The bill passed the House early Tuesday morning after 16 hours of debate.
By Christine Stuart,CTNewsJunkie.com
After at least three years of controversy and public protests, the House voted on a bill that will remove the use of the religious exemption to childhood vaccinations for some children if they wish to enroll in school.
The bill passed 90-53 after 16 hours of debate following a significant concession to families already holding exemptions from vaccinating their children from measles, whooping cough, and other highly contagious diseases.
Rep. Michelle Cook, D-Torrington, introduced an amendment an hour into the debate that would allow any child currently enrolled in kindergarten through sixth grade to continue to use their religious exemption for the rest of their school career. The original bill said only those in seventh grade and above would be allowed to keep their religious exemption.
“We’ve heard the concern about removing students from school so what this amendment does, simply, but it’s a huge change to change the seventh grade grandfathering to kindergarten,” Cook said.
The amendment passed 106-36.
The bill goes into effect in September 2022, but it would not apply to any child that currently has a religious exemption.
Families testified during a 24-hour public hearing that it would force them to make untenable decisions about their children’s education because it would divide families or force families who can’t afford it, to homeschool. Some children would be able to continue their education and other parents felt they would be forced to keep children home because they don’t believe they should be vaccinated and may not be able to get a medical exemption.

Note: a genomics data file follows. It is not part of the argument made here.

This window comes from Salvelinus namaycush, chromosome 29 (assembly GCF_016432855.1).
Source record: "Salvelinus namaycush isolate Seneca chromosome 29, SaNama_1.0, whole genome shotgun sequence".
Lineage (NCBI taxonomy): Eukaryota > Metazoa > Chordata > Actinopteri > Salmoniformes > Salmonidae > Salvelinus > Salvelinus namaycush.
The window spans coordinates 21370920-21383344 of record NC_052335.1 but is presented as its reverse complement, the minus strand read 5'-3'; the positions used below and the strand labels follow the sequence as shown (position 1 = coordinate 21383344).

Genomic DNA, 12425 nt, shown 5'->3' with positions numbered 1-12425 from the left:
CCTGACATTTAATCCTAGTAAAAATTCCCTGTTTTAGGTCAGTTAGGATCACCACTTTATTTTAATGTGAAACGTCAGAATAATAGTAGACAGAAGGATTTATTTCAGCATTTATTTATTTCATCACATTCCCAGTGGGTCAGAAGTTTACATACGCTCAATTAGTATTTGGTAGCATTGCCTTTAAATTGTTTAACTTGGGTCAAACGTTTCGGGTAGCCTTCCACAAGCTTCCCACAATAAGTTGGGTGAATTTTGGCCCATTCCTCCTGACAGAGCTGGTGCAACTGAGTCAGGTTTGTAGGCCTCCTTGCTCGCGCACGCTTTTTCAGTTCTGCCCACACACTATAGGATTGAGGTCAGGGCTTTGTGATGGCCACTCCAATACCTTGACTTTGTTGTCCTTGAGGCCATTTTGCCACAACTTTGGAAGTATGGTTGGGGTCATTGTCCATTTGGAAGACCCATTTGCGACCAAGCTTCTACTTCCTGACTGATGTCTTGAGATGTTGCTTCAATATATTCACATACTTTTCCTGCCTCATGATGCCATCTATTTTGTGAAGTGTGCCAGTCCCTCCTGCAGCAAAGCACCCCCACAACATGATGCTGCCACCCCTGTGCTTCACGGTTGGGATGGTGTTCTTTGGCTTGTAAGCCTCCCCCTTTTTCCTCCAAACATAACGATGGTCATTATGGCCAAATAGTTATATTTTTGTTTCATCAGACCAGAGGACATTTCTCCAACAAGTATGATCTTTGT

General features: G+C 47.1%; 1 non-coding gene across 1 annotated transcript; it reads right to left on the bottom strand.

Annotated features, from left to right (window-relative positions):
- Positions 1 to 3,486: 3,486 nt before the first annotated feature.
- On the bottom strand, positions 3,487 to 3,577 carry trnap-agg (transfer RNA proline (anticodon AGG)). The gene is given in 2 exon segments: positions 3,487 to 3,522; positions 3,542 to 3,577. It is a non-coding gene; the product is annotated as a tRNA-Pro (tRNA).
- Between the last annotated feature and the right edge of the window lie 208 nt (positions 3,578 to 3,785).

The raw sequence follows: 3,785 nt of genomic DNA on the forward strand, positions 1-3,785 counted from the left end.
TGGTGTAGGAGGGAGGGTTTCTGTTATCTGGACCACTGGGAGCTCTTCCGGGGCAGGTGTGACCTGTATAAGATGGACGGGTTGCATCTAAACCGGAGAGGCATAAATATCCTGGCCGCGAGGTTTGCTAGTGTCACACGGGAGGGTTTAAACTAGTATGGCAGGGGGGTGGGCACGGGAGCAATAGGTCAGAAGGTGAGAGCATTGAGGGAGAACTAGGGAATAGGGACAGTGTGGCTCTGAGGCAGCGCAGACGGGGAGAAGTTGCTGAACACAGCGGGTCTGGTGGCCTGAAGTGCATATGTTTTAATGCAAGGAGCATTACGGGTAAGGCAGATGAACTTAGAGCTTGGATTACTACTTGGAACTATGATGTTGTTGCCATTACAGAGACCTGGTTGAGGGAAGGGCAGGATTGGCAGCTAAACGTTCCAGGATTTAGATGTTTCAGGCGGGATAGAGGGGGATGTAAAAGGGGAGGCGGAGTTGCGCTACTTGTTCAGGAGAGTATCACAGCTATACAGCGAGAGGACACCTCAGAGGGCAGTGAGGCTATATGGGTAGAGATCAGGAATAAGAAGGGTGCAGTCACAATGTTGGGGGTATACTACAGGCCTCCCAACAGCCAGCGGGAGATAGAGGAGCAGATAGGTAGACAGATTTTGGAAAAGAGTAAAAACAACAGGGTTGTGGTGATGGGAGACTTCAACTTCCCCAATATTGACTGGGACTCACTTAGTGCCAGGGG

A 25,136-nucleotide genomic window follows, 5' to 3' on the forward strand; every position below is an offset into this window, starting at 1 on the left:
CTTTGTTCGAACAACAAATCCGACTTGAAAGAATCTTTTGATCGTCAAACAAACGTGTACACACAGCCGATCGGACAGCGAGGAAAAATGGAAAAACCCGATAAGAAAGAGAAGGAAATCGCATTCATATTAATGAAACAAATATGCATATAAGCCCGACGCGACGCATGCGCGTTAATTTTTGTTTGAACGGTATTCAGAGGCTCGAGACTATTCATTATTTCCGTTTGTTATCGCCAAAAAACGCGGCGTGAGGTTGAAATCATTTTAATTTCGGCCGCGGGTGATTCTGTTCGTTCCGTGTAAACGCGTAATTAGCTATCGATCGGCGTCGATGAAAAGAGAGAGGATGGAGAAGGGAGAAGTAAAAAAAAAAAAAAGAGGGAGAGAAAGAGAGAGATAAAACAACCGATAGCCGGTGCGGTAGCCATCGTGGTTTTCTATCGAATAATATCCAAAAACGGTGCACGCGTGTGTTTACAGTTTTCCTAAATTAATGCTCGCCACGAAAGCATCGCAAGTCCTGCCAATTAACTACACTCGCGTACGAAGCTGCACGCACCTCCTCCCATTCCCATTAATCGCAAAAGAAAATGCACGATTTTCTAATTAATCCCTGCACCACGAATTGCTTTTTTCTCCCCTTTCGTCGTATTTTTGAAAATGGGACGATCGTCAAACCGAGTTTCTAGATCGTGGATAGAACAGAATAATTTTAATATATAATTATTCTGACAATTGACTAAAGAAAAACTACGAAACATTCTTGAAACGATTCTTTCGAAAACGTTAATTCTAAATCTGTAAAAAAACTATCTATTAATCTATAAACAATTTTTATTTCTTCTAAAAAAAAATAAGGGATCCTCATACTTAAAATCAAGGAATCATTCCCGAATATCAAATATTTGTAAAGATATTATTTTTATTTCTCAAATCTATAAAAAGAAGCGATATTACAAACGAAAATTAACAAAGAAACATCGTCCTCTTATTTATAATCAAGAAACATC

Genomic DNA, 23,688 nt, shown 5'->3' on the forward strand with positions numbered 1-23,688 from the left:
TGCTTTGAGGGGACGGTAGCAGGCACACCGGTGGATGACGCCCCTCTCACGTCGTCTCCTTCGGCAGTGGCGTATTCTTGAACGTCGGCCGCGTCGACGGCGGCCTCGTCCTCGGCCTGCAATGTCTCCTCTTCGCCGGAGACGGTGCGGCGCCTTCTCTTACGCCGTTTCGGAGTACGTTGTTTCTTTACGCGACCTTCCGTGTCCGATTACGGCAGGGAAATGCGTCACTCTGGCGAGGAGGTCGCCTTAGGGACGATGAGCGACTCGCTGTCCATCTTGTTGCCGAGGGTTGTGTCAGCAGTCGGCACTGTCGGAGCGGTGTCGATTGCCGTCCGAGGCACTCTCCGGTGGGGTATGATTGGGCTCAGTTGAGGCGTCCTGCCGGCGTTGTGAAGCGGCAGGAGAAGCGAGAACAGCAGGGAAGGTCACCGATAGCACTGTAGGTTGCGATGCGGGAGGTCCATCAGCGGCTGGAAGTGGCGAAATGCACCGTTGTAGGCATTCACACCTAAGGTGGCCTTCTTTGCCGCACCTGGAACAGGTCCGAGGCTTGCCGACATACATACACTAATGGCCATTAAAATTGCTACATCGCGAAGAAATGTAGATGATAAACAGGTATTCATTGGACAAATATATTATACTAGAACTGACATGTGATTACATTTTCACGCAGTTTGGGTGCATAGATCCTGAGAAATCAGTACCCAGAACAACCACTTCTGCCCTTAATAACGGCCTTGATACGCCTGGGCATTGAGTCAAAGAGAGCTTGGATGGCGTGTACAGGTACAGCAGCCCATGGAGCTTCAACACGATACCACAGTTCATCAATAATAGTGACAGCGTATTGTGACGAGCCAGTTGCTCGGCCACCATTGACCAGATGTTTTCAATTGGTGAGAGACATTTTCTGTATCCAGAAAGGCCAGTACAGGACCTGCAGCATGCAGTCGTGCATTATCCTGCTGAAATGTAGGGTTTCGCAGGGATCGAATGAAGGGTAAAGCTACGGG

Parents against eliminating the religious exemption argued that under the original proposal it would displace up to 10,000 students from school. According to the Department of Public Health, there are nearly 8.300 students with religious exemptions enrolled in school for the 2020-2021 school year.
Rep. Jonathan Steinberg, D-Westport, said it’s unknown how many students would be displaced by lowering the age to kindergarten.
He said it was also unclear how many people would be impacted under the original proposal.
He said the reason they were tackling the issue is public health.
“Let me be clear, vaccine hesitancy is becoming a direct and serious threat to the public health,” Steinberg said. “It demands a proactive approach, not a reactive one dependent on quarantines and contact tracing. We’ve seen how that’s gone.”